“…what profound thoughts and feelings are at the heart of his desire to teach. It is more than a job or a possible career; teaching is a calling of the most personal kind. It reaches deep into our souls as a desire to help and be of service to those children whose ignorance of the world would limit their ability to contribute to its enhancement.”
by Rog Lucido: What do we Tell the Teachers who Take Our Place?
Rog wonderfully captures why I decided to be a high school math teacher after 25 years in high-tech. It is the essence of teaching.
I also empathize with Rog’s concerns where he states, “…it was personal to me as I saw so many of my fellow teachers giving up on what they knew were life-giving teaching practices and acquiescing to the high-stakes testing preparation programs that have infected so many of our schools. All they had wanted to do was teach their students using all their skills and experiences that produced a set of ‘best practices’ to the benefit of their students. When the light goes out of a teacher’s eyes, when their desire to teach is diluted by site and district test preparation practices, it is difficult to watch. It takes a lot to give up on a lifelong dream, especially if you have been able to see its effects on your students. What kind of force has been brought to bear to so thoroughly divest teachers of their highest aspirations?”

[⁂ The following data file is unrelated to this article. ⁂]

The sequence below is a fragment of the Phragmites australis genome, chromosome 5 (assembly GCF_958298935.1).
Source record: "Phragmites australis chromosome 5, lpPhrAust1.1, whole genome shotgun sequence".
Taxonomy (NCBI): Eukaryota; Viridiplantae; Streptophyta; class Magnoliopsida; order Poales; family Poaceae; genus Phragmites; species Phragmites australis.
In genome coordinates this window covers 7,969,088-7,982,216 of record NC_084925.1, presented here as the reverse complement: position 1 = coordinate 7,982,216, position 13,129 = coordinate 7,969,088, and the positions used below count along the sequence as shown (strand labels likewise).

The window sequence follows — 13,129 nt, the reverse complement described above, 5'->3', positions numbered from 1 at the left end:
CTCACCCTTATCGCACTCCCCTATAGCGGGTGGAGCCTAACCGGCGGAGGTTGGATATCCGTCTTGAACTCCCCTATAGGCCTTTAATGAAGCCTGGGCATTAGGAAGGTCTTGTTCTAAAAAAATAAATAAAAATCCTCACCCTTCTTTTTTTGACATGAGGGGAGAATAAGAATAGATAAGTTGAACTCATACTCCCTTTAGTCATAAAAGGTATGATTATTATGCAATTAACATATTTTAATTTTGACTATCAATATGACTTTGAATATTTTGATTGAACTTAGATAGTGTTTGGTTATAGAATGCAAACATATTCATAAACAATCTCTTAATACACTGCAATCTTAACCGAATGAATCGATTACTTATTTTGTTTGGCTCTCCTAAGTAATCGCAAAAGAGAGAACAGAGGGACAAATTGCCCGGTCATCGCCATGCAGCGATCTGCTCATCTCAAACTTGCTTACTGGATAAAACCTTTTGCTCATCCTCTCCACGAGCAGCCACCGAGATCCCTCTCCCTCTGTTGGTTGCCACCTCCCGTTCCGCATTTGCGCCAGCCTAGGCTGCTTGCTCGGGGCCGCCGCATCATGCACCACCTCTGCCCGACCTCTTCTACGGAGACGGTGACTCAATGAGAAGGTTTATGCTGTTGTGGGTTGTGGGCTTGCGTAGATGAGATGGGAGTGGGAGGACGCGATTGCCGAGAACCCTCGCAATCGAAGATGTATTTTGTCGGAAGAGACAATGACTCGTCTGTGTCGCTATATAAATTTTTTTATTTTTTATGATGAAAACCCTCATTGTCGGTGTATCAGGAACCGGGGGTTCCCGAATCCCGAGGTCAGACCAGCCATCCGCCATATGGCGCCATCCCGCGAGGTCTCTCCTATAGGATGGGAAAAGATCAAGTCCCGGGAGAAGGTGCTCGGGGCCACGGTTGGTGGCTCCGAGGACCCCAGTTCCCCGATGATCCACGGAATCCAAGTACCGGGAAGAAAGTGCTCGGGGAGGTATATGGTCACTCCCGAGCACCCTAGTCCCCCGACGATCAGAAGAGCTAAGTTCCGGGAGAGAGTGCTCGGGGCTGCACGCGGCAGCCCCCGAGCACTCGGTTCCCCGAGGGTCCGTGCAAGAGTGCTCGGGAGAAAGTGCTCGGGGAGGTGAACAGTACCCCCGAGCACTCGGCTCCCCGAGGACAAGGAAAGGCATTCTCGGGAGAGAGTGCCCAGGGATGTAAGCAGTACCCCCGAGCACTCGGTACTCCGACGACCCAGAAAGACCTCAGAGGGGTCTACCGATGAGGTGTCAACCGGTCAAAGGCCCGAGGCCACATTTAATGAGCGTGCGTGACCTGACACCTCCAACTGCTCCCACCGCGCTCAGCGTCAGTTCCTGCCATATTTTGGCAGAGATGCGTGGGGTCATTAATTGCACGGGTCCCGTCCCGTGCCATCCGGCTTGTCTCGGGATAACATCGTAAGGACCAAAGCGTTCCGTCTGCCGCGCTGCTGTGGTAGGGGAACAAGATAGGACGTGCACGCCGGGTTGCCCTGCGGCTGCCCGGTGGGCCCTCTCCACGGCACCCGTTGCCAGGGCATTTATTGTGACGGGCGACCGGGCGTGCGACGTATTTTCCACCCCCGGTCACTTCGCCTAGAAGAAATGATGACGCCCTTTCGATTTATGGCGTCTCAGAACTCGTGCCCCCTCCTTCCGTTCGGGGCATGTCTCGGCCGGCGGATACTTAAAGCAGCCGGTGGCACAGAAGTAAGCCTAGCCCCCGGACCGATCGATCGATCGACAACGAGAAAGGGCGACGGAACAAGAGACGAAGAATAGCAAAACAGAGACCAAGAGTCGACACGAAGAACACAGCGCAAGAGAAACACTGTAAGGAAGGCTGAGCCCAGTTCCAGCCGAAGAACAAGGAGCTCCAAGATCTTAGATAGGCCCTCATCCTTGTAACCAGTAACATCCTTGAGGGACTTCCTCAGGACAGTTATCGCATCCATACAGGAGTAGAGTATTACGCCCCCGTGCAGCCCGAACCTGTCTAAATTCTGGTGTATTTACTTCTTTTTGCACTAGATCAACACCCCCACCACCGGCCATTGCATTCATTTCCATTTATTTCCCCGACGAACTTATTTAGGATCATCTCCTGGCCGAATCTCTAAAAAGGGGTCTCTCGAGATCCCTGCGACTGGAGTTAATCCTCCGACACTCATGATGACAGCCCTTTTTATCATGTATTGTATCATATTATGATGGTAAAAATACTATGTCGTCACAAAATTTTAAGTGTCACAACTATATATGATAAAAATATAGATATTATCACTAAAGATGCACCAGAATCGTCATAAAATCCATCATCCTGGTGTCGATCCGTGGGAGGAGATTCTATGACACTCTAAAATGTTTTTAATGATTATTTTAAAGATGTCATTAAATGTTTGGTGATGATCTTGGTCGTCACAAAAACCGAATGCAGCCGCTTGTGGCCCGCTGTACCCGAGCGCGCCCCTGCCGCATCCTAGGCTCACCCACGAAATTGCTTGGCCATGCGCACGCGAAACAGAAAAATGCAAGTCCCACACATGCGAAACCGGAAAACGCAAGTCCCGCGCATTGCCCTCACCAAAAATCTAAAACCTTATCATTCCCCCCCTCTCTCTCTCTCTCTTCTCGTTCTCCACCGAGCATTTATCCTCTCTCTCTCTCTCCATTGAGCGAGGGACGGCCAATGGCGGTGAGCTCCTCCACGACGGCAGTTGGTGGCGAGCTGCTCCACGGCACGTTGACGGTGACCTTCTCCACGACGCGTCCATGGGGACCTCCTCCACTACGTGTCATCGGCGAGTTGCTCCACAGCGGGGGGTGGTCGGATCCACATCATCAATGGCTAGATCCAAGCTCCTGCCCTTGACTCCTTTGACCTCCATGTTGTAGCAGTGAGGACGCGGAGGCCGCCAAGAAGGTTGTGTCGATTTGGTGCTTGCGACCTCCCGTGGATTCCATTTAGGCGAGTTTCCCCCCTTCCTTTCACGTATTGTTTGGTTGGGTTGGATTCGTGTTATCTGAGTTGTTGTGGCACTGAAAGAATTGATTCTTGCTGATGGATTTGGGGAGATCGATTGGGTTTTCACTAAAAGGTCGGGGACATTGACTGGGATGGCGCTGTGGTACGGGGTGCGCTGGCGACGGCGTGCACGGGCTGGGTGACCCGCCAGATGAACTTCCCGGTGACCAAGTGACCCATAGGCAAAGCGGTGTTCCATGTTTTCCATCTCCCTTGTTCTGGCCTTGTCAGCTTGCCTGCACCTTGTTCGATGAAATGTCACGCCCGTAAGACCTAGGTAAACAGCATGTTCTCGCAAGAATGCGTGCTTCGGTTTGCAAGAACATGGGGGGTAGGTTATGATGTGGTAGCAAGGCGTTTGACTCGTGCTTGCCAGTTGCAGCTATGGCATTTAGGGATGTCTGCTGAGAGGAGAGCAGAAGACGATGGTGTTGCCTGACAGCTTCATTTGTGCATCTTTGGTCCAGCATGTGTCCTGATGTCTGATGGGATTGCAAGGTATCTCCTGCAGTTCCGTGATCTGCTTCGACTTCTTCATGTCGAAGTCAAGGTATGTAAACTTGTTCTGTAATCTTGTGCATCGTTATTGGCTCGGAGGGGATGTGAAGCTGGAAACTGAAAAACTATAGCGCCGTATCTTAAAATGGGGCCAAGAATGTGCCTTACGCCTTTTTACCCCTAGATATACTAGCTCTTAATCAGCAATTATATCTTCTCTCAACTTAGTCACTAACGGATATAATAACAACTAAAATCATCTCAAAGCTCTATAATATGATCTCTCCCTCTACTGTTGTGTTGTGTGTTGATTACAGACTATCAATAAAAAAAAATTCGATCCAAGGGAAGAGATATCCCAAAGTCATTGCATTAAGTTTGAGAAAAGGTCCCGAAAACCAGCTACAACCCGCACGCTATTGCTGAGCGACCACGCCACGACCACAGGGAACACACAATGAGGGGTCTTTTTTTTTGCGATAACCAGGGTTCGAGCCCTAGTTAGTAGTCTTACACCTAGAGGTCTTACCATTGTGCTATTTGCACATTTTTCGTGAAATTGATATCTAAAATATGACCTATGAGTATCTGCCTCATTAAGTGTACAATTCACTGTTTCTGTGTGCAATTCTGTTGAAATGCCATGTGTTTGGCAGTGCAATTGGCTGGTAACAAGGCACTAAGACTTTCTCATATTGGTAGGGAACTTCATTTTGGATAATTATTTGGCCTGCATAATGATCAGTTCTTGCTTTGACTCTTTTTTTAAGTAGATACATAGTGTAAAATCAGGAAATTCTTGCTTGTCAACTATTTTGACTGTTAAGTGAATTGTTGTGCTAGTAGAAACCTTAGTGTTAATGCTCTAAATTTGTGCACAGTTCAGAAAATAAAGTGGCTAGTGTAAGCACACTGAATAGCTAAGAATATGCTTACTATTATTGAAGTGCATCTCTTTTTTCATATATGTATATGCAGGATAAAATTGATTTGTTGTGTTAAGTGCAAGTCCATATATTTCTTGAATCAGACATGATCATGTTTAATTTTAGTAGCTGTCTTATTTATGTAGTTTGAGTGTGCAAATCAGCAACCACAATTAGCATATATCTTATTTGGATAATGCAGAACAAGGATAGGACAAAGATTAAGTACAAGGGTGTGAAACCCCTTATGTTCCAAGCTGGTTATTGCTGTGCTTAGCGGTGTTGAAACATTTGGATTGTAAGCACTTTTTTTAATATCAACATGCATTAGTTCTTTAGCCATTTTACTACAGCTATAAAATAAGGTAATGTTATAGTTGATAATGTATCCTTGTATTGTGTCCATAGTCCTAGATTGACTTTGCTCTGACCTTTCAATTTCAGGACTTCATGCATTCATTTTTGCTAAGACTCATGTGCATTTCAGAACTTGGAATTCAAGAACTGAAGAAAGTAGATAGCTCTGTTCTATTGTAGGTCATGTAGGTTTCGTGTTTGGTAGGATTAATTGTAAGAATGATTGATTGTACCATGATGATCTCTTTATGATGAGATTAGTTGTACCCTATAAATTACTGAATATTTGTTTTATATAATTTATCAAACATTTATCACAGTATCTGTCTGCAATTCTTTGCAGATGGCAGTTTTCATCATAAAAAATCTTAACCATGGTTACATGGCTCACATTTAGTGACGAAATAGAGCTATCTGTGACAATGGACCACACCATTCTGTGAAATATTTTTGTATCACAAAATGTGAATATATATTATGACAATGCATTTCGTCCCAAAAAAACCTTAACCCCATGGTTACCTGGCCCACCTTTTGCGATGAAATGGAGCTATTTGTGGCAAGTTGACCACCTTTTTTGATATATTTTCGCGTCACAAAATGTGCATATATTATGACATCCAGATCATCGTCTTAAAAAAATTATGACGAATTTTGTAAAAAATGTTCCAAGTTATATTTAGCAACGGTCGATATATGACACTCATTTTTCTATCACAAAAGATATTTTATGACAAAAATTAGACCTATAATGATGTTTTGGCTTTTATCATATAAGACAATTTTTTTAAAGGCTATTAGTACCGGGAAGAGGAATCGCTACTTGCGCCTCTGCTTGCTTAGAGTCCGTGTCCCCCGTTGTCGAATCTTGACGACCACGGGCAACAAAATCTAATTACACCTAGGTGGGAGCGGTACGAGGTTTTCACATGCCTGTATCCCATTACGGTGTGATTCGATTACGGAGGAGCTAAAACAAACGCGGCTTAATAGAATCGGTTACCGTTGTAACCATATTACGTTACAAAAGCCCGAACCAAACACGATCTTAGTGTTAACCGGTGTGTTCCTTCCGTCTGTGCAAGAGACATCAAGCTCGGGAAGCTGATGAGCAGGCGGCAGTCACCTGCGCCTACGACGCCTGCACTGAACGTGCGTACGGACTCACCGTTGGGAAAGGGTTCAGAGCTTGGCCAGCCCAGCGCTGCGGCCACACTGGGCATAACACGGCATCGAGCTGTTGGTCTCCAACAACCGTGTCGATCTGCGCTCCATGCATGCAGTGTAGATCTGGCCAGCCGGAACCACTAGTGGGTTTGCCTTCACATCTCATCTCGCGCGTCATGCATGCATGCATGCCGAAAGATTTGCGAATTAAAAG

As someone new to this field, why so many rail against teachers escapes me. It is the most challenging job emotionally, intellectually, and spiritually I’ve ever held. It’s also the most honorable; I am not chasing after material gain, as I make around 20% of what I made in high-tech. Truth be told, I made more in 1991 than what I now make as a first year teacher, not adjusting for inflation. While I sometimes worry that I am not being financially responsible to my family in my career change, I believe I offer my two young sons insight into what it means to follow your passion, to serve others, and to persist through challenge, in spite of the vociferous attacks waged upon teachers, or their unions.
My question for all education reformers is rather than lambast teachers, why not encourage them? If improving student achievement was truly the goal, as opposed to dismantling a public institution in pursuit of greater profits for private industries, why not invest in improving public education facilities, technology infrastructure, and other productivity enhancers? Why not provide effective tools and true support for the ever-increasing demands placed on public school teachers? If we truly are the most influential in-school reason for a child’s achievement, why not do everything to support us in our mission, as opposed to jeering from the sidelines?
I simply do not get it otherwise.